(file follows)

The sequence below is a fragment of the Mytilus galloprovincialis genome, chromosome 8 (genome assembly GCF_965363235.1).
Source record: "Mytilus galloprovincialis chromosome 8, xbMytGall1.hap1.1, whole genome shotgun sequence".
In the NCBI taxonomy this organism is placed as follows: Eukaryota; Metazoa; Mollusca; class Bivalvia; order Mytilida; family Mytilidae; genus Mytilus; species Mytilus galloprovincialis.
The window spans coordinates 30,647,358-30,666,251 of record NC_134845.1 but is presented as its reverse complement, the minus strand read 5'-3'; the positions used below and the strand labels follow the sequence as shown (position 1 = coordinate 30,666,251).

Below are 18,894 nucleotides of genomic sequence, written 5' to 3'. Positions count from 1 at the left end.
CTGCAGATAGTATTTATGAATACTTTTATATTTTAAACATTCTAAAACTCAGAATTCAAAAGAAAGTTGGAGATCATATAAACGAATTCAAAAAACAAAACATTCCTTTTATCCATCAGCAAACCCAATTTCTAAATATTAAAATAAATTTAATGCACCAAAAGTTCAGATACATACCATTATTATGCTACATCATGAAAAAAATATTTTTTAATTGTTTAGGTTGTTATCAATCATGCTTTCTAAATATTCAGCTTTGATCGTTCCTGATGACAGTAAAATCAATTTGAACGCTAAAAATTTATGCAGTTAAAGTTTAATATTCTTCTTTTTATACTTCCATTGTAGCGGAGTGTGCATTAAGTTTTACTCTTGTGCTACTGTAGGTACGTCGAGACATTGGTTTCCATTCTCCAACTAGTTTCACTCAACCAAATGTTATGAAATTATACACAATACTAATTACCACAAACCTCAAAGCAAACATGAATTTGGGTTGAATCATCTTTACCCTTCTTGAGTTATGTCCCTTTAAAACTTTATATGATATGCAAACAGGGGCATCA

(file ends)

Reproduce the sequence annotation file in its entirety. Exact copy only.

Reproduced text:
The sequence below is a fragment of the Mytilus galloprovincialis genome, chromosome 8 (genome assembly GCF_965363235.1).
Source record: "Mytilus galloprovincialis chromosome 8, xbMytGall1.hap1.1, whole genome shotgun sequence".
In the NCBI taxonomy this organism is placed as follows: Eukaryota; Metazoa; Mollusca; class Bivalvia; order Mytilida; family Mytilidae; genus Mytilus; species Mytilus galloprovincialis.
The window spans coordinates 30,647,358-30,666,251 of record NC_134845.1 but is presented as its reverse complement, the minus strand read 5'-3'; the positions used below and the strand labels follow the sequence as shown (position 1 = coordinate 30,666,251).

Below are 18,894 nucleotides of genomic sequence, written 5' to 3'. Positions count from 1 at the left end.
CTGCAGATAGTATTTATGAATACTTTTATATTTTAAACATTCTAAAACTCAGAATTCAAAAGAAAGTTGGAGATCATATAAACGAATTCAAAAAACAAAACATTCCTTTTATCCATCAGCAAACCCAATTTCTAAATATTAAAATAAATTTAATGCACCAAAAGTTCAGATACATACCATTATTATGCTACATCATGAAAAAAATATTTTTTAATTGTTTAGGTTGTTATCAATCATGCTTTCTAAATATTCAGCTTTGATCGTTCCTGATGACAGTAAAATCAATTTGAACGCTAAAAATTTATGCAGTTAAAGTTTAATATTCTTCTTTTTATACTTCCATTGTAGCGGAGTGTGCATTAAGTTTTACTCTTGTGCTACTGTAGGTACGTCGAGACATTGGTTTCCATTCTCCAACTAGTTTCACTCAACCAAATGTTATGAAATTATACACAATACTAATTACCACAAACCTCAAAGCAAACATGAATTTGGGTTGAATCATCTTTACCCTTCTTGAGTTATGTCCCTTTAAAACTTTATATGATATGCAAACAGGGGCATCA